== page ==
I accept that I have created a difficult task by opting for a referendum and failing to persuade enough of you to vote to remain in the Union. I will not shy away from seeing through the consequences of my decisions.
I am therefore today announcing three major government programmes.
The first is a programme to work out how we will deliver on the result of the referendum.
We have been instructed to deliver Brexit but none of us know what shape that Brexit should take. Or the various practical and technical issues that are involved in unwinding the close relationship with our European partners that we have built up over forty years.
I am therefore announcing that I am setting up a new ministry to examine these fundamental questions.
Its first task will be to set up an expert cross-party parliamentary commission to examine all of the issues that we have to resolve as we leave the European Union. To come up with options for how Brexit might be delivered.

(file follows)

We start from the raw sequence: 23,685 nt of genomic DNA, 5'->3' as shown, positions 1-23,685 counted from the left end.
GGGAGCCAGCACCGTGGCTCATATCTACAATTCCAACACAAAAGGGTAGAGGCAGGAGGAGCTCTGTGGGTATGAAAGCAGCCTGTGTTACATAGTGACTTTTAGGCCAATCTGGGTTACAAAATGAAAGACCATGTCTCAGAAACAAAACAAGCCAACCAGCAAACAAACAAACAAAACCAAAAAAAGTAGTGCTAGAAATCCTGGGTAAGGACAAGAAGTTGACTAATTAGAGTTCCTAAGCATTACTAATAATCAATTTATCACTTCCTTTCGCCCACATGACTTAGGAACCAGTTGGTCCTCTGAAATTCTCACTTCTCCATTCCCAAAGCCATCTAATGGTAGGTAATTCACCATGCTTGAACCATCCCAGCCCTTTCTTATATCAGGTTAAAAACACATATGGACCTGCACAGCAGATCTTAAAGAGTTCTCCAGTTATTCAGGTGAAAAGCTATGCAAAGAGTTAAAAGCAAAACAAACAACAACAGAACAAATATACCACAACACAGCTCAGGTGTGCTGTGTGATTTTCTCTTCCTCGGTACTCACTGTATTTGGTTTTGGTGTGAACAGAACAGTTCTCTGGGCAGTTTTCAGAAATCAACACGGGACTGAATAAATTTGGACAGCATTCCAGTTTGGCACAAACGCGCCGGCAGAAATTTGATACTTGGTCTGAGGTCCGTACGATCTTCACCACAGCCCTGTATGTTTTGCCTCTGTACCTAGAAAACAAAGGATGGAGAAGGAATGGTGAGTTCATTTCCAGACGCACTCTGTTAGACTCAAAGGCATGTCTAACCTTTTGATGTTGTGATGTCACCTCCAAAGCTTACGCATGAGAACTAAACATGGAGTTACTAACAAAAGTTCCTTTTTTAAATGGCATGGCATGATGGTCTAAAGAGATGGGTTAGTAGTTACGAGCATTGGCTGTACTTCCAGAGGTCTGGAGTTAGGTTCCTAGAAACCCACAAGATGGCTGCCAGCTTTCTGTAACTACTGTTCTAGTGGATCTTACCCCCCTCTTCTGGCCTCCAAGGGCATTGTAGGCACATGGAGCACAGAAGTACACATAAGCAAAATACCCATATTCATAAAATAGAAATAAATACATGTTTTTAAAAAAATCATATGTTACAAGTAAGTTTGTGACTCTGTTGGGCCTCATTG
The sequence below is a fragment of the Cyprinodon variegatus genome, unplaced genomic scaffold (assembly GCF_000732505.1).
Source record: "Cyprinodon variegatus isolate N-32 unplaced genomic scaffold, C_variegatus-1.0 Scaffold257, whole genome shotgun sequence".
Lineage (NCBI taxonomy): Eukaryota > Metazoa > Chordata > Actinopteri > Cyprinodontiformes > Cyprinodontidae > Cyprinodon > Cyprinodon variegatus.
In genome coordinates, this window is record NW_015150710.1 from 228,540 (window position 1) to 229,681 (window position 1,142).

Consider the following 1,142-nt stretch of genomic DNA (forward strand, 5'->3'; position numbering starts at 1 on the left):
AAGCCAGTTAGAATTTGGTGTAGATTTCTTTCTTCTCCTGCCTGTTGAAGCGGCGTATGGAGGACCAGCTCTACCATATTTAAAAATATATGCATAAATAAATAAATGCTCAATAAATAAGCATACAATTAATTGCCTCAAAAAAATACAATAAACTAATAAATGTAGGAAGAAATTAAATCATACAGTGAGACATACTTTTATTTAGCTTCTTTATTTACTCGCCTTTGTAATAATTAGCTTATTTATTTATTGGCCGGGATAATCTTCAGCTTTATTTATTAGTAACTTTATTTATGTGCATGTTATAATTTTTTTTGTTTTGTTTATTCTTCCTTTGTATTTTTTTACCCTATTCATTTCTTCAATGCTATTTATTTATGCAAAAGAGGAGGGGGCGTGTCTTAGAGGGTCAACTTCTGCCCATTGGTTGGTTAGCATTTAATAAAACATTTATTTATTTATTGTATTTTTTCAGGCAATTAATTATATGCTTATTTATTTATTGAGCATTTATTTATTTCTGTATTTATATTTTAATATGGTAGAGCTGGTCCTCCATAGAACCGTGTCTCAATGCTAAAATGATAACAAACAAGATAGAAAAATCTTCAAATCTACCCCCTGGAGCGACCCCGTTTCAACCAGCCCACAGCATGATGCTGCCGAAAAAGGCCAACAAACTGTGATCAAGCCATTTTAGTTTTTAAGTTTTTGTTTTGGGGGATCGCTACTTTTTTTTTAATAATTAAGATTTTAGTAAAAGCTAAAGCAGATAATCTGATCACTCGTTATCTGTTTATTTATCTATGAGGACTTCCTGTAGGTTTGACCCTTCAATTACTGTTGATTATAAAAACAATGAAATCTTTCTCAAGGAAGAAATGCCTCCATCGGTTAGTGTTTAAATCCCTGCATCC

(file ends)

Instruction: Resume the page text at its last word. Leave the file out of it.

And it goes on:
They will be given a blank sheet of paper with no preconditions and no red lines. They should evaluate all options with an open mind.
All their work will be carried out in public and be fully transparent so that all of us can understand, throughout the process, the issues that we have to resolve to move forward.
The commission will be made up of representatives from each of our political parties and representatives of both leave and remain campaigns.
Part of the commission’s task will be to involve the public in their deliberations. It will set up a national public consultation process in which all citizens will be invited to participate through public sessions held throughout the country. We will take on people’s suggestions on how best to approach the Brexit process.